Anyway, this book is sort of a cross between a self-help book, a series of journalistic interviews, and a philosophical treatise. I’m not sure if it strikes a good balance or if it fails slightly at each of them. Po Bronson (the author) gets much more involved in the lives of these people than a good journalist should. On the other hand, he’s not really a journalist, so why shouldn’t he help out and offer advice where he can? But then what makes him qualified to offer advice in the first place? And he does, of course, put his "spin" on every story he encounters, so it’s hard to say that the telling is unbiased.
It’s interesting that so few of these people have had any kind of religious upbringing, or that it appears to offer so little help if they have. It’s not that I don’t know people raised religious that struggle with life’s meaning, but I think it’s a solid place to start, at least. And I’m amazed that the values systems against which so many of these people struggle. They have to live up to their families, communities, groups of friends and coworkers. My family is fairly laid-back, considering, and I don’t feel like I’m competing horribly with my friends or with others. (And maybe the fact that I’m in grad school and therefore appear to be "doing something" with my life is helping. Wait ’till I graduate and can’t find a job, people.)
At very least, I think that I’ll suggest this book when it’s my turn in the Blue Beta Book Club.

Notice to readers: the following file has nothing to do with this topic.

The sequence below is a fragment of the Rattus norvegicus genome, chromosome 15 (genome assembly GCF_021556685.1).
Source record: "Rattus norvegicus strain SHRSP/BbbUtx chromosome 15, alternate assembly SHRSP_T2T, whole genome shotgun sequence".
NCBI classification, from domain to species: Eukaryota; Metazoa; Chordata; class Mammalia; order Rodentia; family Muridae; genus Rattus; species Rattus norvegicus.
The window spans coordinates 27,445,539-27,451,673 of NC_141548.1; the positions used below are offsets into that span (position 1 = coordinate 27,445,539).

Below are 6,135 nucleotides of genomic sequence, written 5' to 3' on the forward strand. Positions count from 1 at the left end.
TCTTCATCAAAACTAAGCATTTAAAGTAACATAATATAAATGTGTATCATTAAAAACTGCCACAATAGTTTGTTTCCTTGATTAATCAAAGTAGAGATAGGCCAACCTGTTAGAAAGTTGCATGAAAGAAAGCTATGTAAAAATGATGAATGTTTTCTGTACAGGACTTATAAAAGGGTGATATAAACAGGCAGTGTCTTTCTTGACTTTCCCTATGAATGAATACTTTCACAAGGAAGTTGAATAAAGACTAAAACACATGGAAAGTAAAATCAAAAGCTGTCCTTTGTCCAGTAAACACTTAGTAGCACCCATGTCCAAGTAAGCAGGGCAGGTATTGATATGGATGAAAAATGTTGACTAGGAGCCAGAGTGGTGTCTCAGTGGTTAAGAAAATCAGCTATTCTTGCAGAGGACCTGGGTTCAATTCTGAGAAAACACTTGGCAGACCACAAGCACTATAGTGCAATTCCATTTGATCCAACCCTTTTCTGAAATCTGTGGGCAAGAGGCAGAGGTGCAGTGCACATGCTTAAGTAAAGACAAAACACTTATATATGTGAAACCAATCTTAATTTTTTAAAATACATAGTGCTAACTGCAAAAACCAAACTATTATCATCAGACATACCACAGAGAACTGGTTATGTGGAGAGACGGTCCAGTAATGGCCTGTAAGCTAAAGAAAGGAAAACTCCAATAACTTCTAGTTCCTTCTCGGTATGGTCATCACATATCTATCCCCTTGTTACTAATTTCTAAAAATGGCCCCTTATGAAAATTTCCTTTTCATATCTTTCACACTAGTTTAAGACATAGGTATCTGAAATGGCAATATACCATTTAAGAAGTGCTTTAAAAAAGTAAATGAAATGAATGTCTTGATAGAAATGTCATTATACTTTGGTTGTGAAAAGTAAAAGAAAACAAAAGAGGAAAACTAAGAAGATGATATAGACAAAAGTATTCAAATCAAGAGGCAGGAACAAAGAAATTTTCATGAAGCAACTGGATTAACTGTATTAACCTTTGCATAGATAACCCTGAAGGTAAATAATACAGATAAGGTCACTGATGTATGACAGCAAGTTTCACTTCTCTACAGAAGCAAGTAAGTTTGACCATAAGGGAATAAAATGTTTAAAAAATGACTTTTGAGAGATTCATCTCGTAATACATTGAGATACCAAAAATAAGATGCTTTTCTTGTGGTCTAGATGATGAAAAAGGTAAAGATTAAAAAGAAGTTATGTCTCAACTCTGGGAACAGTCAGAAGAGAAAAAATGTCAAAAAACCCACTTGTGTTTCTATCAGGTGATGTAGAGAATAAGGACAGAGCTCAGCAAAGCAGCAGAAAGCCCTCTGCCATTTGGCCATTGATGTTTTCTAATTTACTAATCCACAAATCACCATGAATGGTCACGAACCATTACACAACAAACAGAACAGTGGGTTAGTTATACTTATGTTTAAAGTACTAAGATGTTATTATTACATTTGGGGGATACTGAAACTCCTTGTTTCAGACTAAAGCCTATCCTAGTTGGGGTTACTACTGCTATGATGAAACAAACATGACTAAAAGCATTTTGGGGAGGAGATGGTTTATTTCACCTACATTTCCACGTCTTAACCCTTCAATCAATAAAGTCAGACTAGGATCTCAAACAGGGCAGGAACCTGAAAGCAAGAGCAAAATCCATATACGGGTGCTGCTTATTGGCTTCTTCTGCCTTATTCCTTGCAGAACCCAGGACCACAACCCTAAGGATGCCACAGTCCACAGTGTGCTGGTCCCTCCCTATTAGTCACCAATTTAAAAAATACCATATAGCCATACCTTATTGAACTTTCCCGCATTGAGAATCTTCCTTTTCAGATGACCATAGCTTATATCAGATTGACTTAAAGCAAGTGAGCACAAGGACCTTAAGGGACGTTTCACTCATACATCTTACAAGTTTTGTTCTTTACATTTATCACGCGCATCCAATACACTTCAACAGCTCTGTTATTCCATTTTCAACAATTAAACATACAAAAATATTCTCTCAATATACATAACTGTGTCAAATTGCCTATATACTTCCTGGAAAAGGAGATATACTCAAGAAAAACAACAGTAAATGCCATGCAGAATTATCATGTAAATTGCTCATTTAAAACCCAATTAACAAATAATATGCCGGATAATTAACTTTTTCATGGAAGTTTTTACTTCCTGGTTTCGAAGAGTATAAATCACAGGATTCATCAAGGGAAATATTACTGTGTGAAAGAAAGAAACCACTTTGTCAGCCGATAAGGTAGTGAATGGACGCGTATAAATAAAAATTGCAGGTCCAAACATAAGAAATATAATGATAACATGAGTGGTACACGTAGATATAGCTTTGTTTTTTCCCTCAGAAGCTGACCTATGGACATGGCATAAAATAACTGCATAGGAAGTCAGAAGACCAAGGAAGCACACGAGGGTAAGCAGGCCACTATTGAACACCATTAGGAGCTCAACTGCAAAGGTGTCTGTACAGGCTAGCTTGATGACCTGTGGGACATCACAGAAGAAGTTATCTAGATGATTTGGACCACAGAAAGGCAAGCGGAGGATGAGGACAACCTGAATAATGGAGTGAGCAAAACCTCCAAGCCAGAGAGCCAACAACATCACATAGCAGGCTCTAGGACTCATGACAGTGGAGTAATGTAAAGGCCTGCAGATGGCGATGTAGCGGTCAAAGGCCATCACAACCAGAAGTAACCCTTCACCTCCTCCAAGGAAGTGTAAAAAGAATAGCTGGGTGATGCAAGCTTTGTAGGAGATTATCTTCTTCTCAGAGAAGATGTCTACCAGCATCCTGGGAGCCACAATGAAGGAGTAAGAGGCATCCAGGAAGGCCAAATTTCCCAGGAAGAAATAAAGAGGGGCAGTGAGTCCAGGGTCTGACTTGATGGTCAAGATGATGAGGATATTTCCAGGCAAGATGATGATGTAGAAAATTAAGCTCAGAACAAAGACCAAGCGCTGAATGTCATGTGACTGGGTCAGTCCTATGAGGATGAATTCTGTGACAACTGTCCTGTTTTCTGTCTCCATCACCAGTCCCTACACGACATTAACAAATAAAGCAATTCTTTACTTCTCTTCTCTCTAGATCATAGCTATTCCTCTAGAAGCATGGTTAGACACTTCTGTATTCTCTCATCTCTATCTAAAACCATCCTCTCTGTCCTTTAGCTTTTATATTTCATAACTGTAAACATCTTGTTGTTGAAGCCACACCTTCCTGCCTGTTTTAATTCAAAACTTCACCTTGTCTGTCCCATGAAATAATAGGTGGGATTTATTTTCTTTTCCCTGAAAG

for my Mom to get out of the hospital to have home teachers I could actually call if I had a problem ditto for visiting teachers for the guy that's harrassing me to stop harrassing me for my brother not to be sad all the time for my Dad to be able to earn enough to pay for my Mom's hospital stay for my friends to actually be excited that I'm comimg home like I thought they would be to be able to sleep more than four hours at a time to be able to type without a shooting pain in my wrists to get my final project done before I have to leave tomorrow not to run into bad weather to be able to stay awake while I drive
This is a pretty good hymn. It’s not as fun to sing as All Creatures of our God and King, but it’s fun to play. The unusual 3/2 time signature makes it more interesting than it might otherwise be, and the way that the parts move independently makes the piece “flow” better than a lot of hymns. It’s not one I’ve tried to play on the organ, yet. I think I could manage on the manuals OK if I cut out the tenor part (or maybe added it to the right hand). It doesn’t look like something that would be too easy on the pedals, as the base line moves around too much.
“I do not ask to see the distant scene – one step enough for me.”
This line has been particularly resonant lately. I do feel as though I’ve only been seeing “one step ahead” for a several years, now. When I was graduating, I had no idea what career to pursue, only I had one small lead concerning a possible interim job. When I took the job, I knew I couldn’t stay there long-term, but I had no idea what direction to take, whether I should go back to school or what kind of employment to look for. By the time I’d been working there for six months, I had a vaguely formed idea of going to grad school in library science, but I’d just missed the applications date for the program I was interested in. So I waited another year to apply, which turned out to be lucky (or a blessing) because most of the jobs I’m now looking at want at least two years of experience as well as the management experience I gained in my last year.